While working on his PhD, Hesterman started working in 1979 as a graduate assistant academic advisor in the College of Liberal Arts Premajor Advising program at U of M. He then moved into several full-time positions in premajor advising, most importantly a senior advisor position where he led an advising office serving more than 6,000 students, with a staff of over 20 advisors. He worked particularly with pre-business, liberal arts, and undecided students, but also with pre-engineering, pre-health science, pre-education, and students interested in other programs as well. He worked in academic advising at U of M for 21 years, receiving a John Tate Award for Excellence in Academic Advising, and the Gordon L. Starr Award for outstanding contribution to students. Among many service activities at U of M, he represented the undergraduate colleges on the project team to replace the university’s student records system with PeopleSoft.

At Metropolitan State, in addition to serving as director of advising in the College of Management, Hesterman served for a year as interim dean of Student Services and a year as interim vice president of Student Affairs. He received two Metropolitan State Outstanding Staff Awards, the “Behind the Scenes” award in 2003 and the “Metromorphosis” Award, along with other team members, for implementation of the DARS system in 2008. He also received the National Academic Advising Association (NACADA) national “NACADA Outstanding Advising Administrator Award.” Hesterman served for many years as a special assistant to the Provost’s Office for Academic Standing and Advising, and co-chaired the Advising Council.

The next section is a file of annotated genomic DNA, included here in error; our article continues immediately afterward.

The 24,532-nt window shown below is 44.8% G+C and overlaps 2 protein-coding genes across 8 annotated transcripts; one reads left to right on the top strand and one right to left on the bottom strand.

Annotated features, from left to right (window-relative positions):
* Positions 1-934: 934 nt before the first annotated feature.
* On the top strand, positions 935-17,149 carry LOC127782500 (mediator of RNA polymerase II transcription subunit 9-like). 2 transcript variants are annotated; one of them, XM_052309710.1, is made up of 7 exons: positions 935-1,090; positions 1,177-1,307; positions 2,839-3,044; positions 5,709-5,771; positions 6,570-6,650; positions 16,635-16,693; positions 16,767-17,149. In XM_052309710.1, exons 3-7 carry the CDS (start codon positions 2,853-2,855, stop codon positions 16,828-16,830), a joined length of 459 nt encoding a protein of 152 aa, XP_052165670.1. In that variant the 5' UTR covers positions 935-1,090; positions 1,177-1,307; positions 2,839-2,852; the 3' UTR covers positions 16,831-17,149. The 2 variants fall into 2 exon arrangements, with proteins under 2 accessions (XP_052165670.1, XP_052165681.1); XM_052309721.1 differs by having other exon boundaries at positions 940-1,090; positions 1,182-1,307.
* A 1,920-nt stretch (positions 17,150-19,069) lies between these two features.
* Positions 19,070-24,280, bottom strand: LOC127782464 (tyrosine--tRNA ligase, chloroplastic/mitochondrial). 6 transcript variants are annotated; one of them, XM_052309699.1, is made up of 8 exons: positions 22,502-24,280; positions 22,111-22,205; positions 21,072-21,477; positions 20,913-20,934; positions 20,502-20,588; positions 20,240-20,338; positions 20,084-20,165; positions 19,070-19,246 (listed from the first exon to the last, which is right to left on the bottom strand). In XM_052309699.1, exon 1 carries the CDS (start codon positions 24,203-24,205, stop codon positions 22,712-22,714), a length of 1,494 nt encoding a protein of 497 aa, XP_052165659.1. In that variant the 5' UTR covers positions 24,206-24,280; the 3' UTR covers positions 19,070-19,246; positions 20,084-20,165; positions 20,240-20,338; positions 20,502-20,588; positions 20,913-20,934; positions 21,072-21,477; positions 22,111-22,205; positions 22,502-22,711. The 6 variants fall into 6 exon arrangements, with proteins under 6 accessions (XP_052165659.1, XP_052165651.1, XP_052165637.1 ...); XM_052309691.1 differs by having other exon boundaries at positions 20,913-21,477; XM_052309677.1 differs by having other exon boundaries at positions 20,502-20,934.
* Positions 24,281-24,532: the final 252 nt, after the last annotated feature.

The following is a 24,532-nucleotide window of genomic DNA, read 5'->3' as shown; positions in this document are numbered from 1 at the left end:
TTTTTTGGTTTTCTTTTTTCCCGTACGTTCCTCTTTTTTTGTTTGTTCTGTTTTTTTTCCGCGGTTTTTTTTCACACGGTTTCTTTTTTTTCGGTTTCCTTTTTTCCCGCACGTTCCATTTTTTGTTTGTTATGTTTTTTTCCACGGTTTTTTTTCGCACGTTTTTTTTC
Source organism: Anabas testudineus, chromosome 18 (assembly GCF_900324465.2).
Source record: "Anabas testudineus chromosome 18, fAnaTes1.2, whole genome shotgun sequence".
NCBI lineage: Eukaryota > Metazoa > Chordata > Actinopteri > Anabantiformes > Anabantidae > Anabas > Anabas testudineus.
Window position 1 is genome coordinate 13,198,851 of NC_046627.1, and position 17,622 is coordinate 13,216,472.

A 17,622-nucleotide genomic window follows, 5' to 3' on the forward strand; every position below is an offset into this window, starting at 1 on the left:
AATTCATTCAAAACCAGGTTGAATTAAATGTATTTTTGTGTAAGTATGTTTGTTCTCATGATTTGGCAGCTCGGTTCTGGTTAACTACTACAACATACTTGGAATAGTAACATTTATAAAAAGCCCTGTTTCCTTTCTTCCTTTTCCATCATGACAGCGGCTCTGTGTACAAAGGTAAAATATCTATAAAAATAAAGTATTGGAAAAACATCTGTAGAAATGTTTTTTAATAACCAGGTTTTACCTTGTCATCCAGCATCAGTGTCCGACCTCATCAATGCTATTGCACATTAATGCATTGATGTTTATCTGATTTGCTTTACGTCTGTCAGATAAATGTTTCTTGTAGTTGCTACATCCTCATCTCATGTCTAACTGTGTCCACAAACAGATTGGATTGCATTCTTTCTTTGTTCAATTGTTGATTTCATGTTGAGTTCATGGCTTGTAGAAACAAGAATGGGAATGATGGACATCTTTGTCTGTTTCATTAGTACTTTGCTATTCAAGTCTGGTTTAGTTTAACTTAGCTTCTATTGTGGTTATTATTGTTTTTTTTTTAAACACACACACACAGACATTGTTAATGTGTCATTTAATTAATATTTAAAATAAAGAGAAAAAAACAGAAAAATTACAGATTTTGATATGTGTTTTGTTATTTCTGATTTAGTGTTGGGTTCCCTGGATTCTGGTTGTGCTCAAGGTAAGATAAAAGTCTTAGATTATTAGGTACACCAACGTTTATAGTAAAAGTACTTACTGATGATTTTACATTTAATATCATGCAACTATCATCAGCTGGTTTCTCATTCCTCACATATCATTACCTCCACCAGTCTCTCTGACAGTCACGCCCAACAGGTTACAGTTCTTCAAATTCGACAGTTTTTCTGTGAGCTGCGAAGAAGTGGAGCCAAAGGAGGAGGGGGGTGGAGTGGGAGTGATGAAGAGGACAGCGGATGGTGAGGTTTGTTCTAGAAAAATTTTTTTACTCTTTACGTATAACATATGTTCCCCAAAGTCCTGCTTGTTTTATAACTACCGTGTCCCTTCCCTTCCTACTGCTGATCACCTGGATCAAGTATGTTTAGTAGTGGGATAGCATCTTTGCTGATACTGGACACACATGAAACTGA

Over the years, Hesterman presented at about 20 national and regional conferences for NACADA and other organizations.

He has been married to Colleen McLaughlin for over 30 years. They live in the house she grew up in, in Roseville. Their daughter, Meghan, is a junior at Mounds View High School, where she plays softball and plays cello in the symphony orchestra.

Kat Lui
Dean, College of Management

Kat Lui

Kat Lui

Kat Lui, PhD, joined Metropolitan State University in 2014 following three years as Associate Dean for the College of Management at University of Wisconsin-Stout in Menomonie, Wisconsin. Before that, she held several positions at University of Wisconsin-Stout as professor in the Department of Operations and Management, graduate program director of the Training and Human Resource Development program, and Cervenka-endowed chair in People Process Culture.